Strava followers will know that I had a glorious victory this weekend, when I actually won - WON- a race! (in that I was the first woman in not the first person overall, but that's mere detail). It was our club's handicap cross country which happens every year - 4ish miles around local off-road terrain where we're set off in time-staggered groups according to the year's race performances. It's masses of fun as it also involves bacon sandwiches, cake, tea, mulled wine and general merriment at the end. There's also something a bit lovely about running a course where the organisers, marshals and supporters are all people you know (and their kids, and their dogs).

    Anyway, it was quite a tough one, but I'd given myself a week off running after Broadway and was feeling pretty good. Had no expectations at all other than to go well and have fun. A woman overtook me about 1.5 miles in but I didn't recognise her - assumed she was a new member and that she'd win, so just focussed on catching people in the groups in front, and seeing how far I could get before other women started to overtake me.

    Except they didn't. Until the very last couple of metres. We'd run up the beacon in the middle of the old golf course on legs of jelly and I was pegging it down as hard as I could to the finish when one of my club mates came flying past me. She'd pipped me by a metre. Once we'd stopped thinking about puking and had recovered enough to breathe we gave one another a big hug and watched the rest of the runners flying down the hill to the finish. I was pretty pleased - third woman in was a very pleasing.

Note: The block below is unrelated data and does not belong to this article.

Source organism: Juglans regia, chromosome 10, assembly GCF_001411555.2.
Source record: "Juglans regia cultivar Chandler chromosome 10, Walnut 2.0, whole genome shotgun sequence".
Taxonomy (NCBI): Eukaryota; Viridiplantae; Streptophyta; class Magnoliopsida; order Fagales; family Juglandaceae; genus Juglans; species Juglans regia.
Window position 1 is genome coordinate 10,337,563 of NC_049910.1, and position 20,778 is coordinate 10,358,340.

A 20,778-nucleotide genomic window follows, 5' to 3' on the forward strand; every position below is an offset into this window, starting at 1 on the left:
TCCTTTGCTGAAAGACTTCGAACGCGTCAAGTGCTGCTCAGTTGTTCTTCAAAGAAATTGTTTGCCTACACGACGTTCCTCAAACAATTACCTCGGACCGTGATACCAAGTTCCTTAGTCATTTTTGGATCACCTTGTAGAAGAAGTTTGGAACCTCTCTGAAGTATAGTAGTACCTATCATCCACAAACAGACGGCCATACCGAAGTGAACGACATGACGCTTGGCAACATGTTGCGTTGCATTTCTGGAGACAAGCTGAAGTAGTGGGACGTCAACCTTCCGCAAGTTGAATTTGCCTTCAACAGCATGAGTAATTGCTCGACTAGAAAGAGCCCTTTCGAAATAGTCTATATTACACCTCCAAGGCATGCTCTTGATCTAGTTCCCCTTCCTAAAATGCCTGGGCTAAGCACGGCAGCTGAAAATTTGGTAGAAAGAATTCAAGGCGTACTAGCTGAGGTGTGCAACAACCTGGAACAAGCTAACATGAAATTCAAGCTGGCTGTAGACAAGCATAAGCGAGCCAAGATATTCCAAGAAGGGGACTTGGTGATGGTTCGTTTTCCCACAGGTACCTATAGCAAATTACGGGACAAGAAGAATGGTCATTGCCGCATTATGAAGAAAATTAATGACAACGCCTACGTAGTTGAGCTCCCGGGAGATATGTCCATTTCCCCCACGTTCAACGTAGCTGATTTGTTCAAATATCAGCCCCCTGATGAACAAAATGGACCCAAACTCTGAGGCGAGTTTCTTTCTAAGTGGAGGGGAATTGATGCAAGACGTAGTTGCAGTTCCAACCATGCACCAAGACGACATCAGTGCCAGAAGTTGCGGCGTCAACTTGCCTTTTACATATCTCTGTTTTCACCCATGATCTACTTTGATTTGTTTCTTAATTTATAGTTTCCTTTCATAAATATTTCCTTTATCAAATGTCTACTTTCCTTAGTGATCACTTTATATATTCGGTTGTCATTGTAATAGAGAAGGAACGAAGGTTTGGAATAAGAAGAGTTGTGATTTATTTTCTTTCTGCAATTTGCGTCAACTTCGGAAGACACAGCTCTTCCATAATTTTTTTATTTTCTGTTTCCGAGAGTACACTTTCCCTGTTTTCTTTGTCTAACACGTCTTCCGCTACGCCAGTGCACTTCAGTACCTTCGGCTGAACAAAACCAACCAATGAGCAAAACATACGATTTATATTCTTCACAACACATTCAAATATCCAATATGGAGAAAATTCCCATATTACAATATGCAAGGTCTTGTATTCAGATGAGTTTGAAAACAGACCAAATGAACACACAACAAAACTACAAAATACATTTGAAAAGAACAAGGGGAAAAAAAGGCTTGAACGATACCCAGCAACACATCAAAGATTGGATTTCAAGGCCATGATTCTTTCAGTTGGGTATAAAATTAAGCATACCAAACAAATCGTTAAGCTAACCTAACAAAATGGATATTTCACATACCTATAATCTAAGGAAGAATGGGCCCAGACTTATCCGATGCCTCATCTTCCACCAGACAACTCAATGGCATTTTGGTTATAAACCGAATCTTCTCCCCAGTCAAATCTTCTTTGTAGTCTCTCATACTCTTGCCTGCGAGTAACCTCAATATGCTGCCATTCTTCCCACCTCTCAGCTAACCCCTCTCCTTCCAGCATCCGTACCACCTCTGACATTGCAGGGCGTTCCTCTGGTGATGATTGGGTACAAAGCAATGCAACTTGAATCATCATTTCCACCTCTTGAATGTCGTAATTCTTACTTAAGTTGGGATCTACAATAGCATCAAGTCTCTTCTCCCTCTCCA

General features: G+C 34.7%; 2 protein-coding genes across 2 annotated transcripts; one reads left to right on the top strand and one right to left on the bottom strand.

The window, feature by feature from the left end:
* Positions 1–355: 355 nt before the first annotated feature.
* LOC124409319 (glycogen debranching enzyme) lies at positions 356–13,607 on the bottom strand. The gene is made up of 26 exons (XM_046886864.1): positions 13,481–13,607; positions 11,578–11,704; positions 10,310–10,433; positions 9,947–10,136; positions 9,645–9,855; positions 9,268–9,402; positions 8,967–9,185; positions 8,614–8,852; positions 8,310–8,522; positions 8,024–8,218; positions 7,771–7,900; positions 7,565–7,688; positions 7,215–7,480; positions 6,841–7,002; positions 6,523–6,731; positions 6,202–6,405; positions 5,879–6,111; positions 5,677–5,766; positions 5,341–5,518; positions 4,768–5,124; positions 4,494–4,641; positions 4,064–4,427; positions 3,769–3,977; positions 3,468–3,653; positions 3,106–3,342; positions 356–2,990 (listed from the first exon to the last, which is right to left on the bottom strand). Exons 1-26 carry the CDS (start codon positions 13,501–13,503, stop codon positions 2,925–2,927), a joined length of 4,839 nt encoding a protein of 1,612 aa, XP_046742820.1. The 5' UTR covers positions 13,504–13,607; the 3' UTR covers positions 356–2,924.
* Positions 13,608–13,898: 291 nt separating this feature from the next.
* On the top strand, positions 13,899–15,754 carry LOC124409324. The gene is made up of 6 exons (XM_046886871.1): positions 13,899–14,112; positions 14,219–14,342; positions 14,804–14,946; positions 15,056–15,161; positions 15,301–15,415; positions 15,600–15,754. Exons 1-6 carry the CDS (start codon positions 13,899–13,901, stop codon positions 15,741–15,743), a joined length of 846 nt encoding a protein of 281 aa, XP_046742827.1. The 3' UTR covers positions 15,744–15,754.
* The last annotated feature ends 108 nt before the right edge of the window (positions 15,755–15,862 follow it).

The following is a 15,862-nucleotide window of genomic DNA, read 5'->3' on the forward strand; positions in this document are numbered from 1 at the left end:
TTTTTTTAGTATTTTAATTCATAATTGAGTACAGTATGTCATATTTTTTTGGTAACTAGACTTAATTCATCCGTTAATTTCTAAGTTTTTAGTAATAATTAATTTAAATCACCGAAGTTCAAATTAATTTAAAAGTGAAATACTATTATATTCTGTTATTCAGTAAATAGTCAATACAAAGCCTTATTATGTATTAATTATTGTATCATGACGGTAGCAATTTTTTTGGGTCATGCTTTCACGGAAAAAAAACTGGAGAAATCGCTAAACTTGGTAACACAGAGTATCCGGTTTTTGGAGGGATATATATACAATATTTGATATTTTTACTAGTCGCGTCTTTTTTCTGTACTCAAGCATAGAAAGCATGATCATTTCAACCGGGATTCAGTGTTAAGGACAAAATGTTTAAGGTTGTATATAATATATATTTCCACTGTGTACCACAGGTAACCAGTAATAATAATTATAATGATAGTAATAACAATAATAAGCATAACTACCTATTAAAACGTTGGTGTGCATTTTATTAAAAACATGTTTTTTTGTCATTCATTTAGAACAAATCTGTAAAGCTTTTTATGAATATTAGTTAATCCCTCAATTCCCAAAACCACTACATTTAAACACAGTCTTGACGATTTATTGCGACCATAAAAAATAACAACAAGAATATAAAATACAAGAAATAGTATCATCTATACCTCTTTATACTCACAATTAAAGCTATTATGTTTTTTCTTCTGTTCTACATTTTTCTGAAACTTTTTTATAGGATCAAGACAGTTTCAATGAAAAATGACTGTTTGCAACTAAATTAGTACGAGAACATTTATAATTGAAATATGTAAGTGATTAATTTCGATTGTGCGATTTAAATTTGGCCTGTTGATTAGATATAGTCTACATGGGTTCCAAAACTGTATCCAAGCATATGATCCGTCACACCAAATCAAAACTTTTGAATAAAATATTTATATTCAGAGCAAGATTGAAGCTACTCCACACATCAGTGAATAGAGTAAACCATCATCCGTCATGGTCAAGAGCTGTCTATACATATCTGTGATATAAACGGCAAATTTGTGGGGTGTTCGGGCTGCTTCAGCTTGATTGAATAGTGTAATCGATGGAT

And then they announced the final results. The woman who'd passed me early on wasn't a club member but a friend of one staying the weekend who'd joined in for fun. My clubmate had finished in front of me, but not far enough in front - on the handicap basis I had run the faster course. So I was first! Whoop whoop! Being the kind of runner who might possibly one day finish top three in an age category if I'm lucky and the stars align and the category is high enough this was a wonderful feeling. Plus the trophy is huge and I get to keep it till next year.

    There was much excitement in the house when I got home. To that sweet 'did you win mummy?' question that the kids have been asking me innocently before every race for years I could finally reply "YES!!! I won!" Am planning to soak up the congratulations for as long as I can string them out.

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    1. Glorious, absolutely fantastic, very well done!

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    2. Amazing stuff. Ride high on the glory!

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    3. Thanks all :) @squirblej oh I will. Am already working out where to put the trophy for maximum noticeability!

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    4. Good stuff Ruby and great write up. When my family ask me if I won they can't get to the end of the question before rolling around in fits of laughter.

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    5. Brilliant stuff Ruby!!

      (And reminds me of the time my youngest presented me with the much-coveted award for Best Mummy In Our House :) )

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    6. So good!! I loved reading this too. Seems you really shine on the difficult courses, Ruby. Fantastic result, congratulations!